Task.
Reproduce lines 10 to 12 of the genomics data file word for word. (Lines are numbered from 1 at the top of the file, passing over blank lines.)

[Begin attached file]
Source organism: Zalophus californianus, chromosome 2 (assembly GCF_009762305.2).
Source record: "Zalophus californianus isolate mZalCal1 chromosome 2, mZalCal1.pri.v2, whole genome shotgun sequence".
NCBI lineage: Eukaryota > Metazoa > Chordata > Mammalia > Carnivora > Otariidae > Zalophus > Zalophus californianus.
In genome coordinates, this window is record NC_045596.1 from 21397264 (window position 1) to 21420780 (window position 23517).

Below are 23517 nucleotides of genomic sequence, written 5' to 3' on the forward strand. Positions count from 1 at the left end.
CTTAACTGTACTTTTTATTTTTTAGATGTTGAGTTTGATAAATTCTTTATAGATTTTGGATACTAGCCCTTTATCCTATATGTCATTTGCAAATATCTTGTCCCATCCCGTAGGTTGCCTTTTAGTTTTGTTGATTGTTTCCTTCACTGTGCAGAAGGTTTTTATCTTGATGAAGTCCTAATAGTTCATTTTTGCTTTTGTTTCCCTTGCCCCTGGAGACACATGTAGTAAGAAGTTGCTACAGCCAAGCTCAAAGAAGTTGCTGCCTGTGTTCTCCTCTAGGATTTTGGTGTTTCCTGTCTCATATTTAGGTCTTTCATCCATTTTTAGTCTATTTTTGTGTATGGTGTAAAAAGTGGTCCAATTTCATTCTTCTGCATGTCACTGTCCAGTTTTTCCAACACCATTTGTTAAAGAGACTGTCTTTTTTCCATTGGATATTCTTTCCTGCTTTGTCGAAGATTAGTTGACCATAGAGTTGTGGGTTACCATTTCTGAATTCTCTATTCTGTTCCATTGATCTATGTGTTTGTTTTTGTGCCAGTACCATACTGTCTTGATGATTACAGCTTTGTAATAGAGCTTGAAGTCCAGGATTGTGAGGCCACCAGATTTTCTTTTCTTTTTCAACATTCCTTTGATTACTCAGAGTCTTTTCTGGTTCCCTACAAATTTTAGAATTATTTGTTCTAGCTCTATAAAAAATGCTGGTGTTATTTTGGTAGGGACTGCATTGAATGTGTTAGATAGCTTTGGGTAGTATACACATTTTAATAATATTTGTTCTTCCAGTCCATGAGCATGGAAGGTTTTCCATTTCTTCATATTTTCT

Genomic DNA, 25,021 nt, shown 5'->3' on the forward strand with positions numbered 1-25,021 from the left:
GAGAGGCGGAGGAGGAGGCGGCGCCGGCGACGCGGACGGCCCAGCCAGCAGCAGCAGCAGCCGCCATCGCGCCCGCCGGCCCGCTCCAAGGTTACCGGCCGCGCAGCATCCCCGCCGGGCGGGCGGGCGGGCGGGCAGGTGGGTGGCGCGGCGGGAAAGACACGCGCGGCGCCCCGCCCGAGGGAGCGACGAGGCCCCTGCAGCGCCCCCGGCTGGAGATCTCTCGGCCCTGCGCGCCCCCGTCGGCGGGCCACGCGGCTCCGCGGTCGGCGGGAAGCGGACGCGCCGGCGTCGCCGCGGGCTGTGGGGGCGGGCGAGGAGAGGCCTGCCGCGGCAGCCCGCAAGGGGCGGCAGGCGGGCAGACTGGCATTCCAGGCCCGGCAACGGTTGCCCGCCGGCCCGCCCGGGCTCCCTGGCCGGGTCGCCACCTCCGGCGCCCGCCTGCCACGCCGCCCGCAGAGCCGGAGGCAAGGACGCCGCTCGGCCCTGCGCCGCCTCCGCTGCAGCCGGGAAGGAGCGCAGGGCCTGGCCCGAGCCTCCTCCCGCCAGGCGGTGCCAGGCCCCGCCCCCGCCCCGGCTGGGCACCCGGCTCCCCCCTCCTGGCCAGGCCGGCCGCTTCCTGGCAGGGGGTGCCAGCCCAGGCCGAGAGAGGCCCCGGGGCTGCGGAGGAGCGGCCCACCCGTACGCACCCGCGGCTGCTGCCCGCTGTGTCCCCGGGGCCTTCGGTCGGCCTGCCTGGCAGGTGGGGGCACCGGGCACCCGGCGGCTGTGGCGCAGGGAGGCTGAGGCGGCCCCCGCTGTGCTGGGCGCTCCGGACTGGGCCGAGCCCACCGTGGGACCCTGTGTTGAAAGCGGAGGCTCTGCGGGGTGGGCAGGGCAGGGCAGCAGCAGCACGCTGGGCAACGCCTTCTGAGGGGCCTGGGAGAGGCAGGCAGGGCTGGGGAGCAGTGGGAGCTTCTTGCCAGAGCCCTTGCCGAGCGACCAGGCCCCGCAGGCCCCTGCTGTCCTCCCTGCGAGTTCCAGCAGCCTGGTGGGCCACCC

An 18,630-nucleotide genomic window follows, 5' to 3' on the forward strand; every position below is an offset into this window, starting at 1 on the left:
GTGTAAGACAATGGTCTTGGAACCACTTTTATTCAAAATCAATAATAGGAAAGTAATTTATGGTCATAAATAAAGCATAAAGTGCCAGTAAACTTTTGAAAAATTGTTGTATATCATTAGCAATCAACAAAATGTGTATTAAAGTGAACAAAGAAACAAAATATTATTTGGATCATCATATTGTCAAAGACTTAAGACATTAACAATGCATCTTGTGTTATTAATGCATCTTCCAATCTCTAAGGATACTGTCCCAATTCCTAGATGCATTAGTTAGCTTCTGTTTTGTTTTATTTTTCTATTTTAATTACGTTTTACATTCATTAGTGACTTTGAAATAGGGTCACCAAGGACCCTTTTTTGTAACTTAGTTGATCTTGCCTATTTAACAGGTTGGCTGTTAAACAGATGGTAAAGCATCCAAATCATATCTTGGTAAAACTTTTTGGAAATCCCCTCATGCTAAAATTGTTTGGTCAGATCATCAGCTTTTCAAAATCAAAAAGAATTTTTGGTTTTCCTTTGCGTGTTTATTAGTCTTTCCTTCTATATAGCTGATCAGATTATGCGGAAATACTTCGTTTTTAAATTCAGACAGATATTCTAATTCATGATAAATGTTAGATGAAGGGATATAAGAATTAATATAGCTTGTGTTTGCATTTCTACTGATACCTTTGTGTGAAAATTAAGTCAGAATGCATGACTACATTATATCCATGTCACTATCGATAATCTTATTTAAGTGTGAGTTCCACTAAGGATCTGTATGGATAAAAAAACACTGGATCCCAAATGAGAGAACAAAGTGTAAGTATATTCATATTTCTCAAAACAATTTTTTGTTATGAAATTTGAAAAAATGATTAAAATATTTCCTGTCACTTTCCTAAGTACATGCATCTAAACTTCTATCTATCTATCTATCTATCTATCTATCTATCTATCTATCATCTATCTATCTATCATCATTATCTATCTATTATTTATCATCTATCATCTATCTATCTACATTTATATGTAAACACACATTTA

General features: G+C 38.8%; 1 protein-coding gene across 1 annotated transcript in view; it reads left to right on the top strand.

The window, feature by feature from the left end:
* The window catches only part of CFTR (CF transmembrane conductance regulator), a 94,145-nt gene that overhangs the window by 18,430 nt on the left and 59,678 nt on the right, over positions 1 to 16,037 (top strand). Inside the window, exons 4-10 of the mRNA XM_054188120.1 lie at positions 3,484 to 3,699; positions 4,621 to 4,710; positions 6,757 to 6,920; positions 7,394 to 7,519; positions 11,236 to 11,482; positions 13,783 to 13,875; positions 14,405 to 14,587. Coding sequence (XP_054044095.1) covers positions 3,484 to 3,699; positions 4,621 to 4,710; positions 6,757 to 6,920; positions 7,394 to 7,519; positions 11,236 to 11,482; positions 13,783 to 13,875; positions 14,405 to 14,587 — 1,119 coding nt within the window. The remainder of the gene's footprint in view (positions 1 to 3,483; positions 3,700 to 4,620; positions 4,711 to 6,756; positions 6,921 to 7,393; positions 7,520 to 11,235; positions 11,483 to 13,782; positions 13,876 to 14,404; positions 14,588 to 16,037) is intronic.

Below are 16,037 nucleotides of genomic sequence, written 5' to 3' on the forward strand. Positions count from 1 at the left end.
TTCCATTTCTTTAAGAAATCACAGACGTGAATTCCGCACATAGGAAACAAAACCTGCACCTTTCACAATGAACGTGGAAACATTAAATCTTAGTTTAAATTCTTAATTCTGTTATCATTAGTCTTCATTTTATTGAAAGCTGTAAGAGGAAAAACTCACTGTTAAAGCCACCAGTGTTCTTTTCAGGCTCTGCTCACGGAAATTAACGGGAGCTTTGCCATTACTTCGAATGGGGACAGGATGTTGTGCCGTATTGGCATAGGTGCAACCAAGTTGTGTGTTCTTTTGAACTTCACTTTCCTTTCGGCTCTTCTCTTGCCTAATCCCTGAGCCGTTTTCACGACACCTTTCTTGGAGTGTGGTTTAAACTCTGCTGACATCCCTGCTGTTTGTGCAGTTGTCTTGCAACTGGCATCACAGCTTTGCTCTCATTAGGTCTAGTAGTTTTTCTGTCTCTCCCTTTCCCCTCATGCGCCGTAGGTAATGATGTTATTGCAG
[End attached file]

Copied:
GTGTAAGACAATGGTCTTGGAACCACTTTTATTCAAAATCAATAATAGGAAAGTAATTTATGGTCATAAATAAAGCATAAAGTGCCAGTAAACTTTTGAAAAATTGTTGTATATCATTAGCAATCAACAAAATGTGTATTAAAGTGAACAAAGAAACAAAATATTATTTGGATCATCATATTGTCAAAGACTTAAGACATTAACAATGCATCTTGTGTTATTAATGCATCTTCCAATCTCTAAGGATACTGTCCCAATTCCTAGATGCATTAGTTAGCTTCTGTTTTGTTTTATTTTTCTATTTTAATTACGTTTTACATTCATTAGTGACTTTGAAATAGGGTCACCAAGGACCCTTTTTTGTAACTTAGTTGATCTTGCCTATTTAACAGGTTGGCTGTTAAACAGATGGTAAAGCATCCAAATCATATCTTGGTAAAACTTTTTGGAAATCCCCTCATGCTAAAATTGTTTGGTCAGATCATCAGCTTTTCAAAATCAAAAAGAATTTTTGGTTTTCCTTTGCGTGTTTATTAGTCTTTCCTTCTATATAGCTGATCAGATTATGCGGAAATACTTCGTTTTTAAATTCAGACAGATATTCTAATTCATGATAAATGTTAGATGAAGGGATATAAGAATTAATATAGCTTGTGTTTGCATTTCTACTGATACCTTTGTGTGAAAATTAAGTCAGAATGCATGACTACATTATATCCATGTCACTATCGATAATCTTATTTAAGTGTGAGTTCCACTAAGGATCTGTATGGATAAAAAAACACTGGATCCCAAATGAGAGAACAAAGTGTAAGTATATTCATATTTCTCAAAACAATTTTTTGTTATGAAATTTGAAAAAATGATTAAAATATTTCCTGTCACTTTCCTAAGTACATGCATCTAAACTTCTATCTATCTATCTATCTATCTATCTATCTATCTATCTATCATCTATCTATCTATCATCATTATCTATCTATTATTTATCATCTATCATCTATCTATCTACATTTATATGTAAACACACATTTA

General features: G+C 38.8%; 1 protein-coding gene across 1 annotated transcript in view; it reads left to right on the top strand.

The window, feature by feature from the left end: